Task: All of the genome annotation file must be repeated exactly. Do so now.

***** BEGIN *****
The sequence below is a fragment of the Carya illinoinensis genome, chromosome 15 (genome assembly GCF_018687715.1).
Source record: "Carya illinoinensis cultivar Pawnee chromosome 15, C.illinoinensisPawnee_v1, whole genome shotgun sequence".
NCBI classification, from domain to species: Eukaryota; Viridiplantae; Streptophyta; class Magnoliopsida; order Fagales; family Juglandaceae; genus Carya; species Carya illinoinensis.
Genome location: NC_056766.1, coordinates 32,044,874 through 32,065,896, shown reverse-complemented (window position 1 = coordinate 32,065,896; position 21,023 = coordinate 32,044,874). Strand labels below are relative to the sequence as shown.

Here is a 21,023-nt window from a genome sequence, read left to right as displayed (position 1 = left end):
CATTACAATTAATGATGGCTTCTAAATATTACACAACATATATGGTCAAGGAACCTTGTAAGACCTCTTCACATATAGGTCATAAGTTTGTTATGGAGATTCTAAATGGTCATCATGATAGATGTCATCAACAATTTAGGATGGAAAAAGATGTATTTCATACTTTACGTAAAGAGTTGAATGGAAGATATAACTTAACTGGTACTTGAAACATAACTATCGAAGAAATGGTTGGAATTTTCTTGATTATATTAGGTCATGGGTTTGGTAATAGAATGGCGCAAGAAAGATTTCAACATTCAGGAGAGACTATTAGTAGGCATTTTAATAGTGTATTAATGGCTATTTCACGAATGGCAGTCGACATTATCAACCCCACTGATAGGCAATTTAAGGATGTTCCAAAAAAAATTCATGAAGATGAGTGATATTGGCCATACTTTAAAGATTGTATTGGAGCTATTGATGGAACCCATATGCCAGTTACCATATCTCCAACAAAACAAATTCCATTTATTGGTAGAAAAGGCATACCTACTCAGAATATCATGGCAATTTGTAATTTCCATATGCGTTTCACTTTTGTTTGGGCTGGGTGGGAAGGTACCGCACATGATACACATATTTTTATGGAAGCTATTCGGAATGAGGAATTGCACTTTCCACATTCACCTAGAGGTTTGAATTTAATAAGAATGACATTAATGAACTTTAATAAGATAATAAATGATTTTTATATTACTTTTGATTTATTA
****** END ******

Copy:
The sequence below is a fragment of the Carya illinoinensis genome, chromosome 15 (genome assembly GCF_018687715.1).
Source record: "Carya illinoinensis cultivar Pawnee chromosome 15, C.illinoinensisPawnee_v1, whole genome shotgun sequence".
NCBI classification, from domain to species: Eukaryota; Viridiplantae; Streptophyta; class Magnoliopsida; order Fagales; family Juglandaceae; genus Carya; species Carya illinoinensis.
Genome location: NC_056766.1, coordinates 32,044,874 through 32,065,896, shown reverse-complemented (window position 1 = coordinate 32,065,896; position 21,023 = coordinate 32,044,874). Strand labels below are relative to the sequence as shown.

Here is a 21,023-nt window from a genome sequence, read left to right as displayed (position 1 = left end):
CATTACAATTAATGATGGCTTCTAAATATTACACAACATATATGGTCAAGGAACCTTGTAAGACCTCTTCACATATAGGTCATAAGTTTGTTATGGAGATTCTAAATGGTCATCATGATAGATGTCATCAACAATTTAGGATGGAAAAAGATGTATTTCATACTTTACGTAAAGAGTTGAATGGAAGATATAACTTAACTGGTACTTGAAACATAACTATCGAAGAAATGGTTGGAATTTTCTTGATTATATTAGGTCATGGGTTTGGTAATAGAATGGCGCAAGAAAGATTTCAACATTCAGGAGAGACTATTAGTAGGCATTTTAATAGTGTATTAATGGCTATTTCACGAATGGCAGTCGACATTATCAACCCCACTGATAGGCAATTTAAGGATGTTCCAAAAAAAATTCATGAAGATGAGTGATATTGGCCATACTTTAAAGATTGTATTGGAGCTATTGATGGAACCCATATGCCAGTTACCATATCTCCAACAAAACAAATTCCATTTATTGGTAGAAAAGGCATACCTACTCAGAATATCATGGCAATTTGTAATTTCCATATGCGTTTCACTTTTGTTTGGGCTGGGTGGGAAGGTACCGCACATGATACACATATTTTTATGGAAGCTATTCGGAATGAGGAATTGCACTTTCCACATTCACCTAGAGGTTTGAATTTAATAAGAATGACATTAATGAACTTTAATAAGATAATAAATGATTTTTATATTACTTTTGATTTATTA